I'm vulnerable to my denial and distortion, or, should I say, my own collusion. I'm working with a psychotherapist, who will be definitely unable to acknowledge my deepest desire. Fortunately I have learnt to USE psychotherapists instead of simply connecting to them.
I'm hesitating about working transferentially with this psychotherapist. I have the fear that I might become dependent because the temptation to go back and mingle with the consensus reality is so strong.
The greatest consolation is to know this desperate "betrayal" has a meaning beyond the personal. And, of course, I'm glad that I'm able to relate to people despite the painful factor that they cannot validate who I am and probably will not tolerate my truth.
Thanks for your articulation. Otherwise I'm like a gossamer in a gale, hardly able to grasp my own existence.
|(204) Karin Hilpisch
Sun, 9 July 2017 13:38:15 +0000
I came across your website about 2 months ago. Since then, I have familiarized myself with your ideas and in doing so acquired the strong impression that we are, on more than one topic, on the same page.
I agree with what, in your book, Breaking from Your Parents, you state about the connection – I would say, the symbiotic interrelation - of psychiatry and the family:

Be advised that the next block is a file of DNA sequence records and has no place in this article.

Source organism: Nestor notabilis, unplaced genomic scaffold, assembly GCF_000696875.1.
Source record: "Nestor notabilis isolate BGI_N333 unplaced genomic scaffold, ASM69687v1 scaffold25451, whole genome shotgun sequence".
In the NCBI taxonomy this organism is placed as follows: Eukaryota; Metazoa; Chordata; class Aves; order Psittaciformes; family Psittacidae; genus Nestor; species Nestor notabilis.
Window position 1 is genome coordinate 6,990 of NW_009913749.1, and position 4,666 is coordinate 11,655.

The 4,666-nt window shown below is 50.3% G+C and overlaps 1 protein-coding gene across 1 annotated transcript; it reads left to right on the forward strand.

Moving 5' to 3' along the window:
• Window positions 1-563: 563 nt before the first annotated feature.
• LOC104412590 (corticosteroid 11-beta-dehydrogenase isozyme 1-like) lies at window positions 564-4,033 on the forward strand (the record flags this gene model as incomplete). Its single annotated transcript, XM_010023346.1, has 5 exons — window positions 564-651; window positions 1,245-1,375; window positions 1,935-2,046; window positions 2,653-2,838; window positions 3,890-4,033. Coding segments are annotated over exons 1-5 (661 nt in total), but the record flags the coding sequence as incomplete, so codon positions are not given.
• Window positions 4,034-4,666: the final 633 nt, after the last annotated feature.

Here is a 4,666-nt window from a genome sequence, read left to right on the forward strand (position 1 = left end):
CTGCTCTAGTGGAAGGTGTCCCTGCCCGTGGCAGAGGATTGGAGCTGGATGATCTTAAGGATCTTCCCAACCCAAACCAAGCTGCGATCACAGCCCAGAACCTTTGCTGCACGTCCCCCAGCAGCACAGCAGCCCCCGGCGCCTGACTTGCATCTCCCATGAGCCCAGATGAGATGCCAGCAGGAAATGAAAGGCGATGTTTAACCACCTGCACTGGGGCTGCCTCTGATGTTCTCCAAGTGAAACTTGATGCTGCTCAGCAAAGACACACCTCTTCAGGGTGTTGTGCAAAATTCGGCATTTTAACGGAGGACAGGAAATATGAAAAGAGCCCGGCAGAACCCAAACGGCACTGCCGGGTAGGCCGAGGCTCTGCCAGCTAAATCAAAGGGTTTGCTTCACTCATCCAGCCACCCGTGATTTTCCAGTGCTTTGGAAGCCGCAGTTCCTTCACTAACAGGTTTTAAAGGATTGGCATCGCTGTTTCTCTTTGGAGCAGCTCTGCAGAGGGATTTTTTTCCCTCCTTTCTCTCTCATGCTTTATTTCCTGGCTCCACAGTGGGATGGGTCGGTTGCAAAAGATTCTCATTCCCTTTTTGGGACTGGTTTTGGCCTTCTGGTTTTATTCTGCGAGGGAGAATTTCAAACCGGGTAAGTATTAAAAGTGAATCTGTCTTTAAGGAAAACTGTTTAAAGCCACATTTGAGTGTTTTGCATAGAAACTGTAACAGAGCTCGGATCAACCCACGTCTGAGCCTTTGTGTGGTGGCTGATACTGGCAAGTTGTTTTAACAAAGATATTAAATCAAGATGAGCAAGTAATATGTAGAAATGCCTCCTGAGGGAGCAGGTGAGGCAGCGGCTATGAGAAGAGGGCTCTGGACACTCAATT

“[T]he way that psychiatry treats parents is an extension of the way parents-in-denial treat their children (…) [I]f parents didn’t abuse their children there would be no psychiatry at all. The two function very similarly...”
I agree with you that the family is a cult, and indeed the prototypical one.
I see the family as a social system defined by an extreme power imbalance between parents and children, mystified by the cynical fiction of so-called unconditional parental love -- the family myth -- whereby the structural conflict of interest between the two parties is denied. As a consequence, childhood trauma is as ubiquitous as it is invisible; accordingly, the family is, contrary to popular belief, the primary institution of oppression.
Antithetical to any grouping organized along the lines of the family is a community of peers, possessed of equal power. Allied in solidarity against institutions of oppression - from the family to psychiatry to gender - such a community is, in itself, politically radical, at once transformative and liberatory, and a vehicle for political education, both of its members themselves and the public at large.
Looking for allies, a like-minded English friend of mine, James, whose educational background is in philosophy, and I, German, an early retired social worker (neither of us has children), would greatly appreciate an exchange of thoughts with you, in particular about your book, mentioned above.
Our views are informed primarily by the works of R. D. Laing, Aaron Esterson, and David Cooper, and to a greater or lesser extent by Thomas Szasz, Judith Herman, Alice Miller, Colin A. Ross, and John Briere.